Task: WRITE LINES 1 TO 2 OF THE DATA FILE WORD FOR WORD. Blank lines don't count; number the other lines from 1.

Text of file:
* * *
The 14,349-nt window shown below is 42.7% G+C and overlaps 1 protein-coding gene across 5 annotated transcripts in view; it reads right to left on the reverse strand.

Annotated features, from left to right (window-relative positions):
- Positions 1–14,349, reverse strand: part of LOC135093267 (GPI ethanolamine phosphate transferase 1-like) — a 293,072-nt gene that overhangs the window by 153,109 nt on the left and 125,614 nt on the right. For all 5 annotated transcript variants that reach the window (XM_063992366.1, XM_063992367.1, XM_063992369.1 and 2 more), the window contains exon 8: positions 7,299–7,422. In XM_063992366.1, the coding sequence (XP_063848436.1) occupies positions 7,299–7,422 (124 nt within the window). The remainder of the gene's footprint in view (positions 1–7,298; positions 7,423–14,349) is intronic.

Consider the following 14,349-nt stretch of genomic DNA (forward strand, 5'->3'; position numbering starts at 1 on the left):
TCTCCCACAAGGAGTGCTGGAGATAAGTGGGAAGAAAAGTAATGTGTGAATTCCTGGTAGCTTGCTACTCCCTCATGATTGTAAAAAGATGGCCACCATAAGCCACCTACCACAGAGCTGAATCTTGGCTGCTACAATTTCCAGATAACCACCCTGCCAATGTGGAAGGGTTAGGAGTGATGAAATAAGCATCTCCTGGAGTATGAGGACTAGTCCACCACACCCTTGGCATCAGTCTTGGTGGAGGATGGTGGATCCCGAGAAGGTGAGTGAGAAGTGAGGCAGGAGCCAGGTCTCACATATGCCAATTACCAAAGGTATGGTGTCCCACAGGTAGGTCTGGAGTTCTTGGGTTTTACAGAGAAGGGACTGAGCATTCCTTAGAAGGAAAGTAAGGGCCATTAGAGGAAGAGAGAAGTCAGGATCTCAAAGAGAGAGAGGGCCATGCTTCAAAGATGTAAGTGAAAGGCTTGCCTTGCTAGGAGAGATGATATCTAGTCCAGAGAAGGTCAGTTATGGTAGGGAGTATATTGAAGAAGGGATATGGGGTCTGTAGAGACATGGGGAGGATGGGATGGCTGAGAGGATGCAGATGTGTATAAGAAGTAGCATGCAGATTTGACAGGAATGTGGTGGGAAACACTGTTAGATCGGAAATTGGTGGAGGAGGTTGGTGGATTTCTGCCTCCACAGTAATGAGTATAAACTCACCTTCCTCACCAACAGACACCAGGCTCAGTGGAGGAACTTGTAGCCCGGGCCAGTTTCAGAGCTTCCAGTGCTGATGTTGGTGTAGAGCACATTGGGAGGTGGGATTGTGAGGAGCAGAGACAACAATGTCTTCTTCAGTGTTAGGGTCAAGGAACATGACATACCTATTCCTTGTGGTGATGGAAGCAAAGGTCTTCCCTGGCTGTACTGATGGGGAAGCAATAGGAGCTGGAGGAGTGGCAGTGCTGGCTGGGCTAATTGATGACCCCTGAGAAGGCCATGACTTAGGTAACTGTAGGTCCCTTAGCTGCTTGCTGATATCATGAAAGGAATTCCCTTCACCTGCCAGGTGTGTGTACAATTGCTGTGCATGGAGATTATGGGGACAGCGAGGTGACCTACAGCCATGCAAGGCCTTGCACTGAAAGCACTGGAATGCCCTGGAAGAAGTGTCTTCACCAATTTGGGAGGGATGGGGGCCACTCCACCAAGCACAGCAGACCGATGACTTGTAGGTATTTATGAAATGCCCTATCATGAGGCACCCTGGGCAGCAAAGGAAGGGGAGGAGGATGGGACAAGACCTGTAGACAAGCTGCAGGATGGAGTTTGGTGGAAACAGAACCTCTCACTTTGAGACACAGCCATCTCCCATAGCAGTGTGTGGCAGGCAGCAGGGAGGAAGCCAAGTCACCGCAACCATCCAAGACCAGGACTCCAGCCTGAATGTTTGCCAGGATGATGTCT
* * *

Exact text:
The 14,349-nt window shown below is 42.7% G+C and overlaps 1 protein-coding gene across 5 annotated transcripts in view; it reads right to left on the reverse strand.

Annotated features, from left to right (window-relative positions):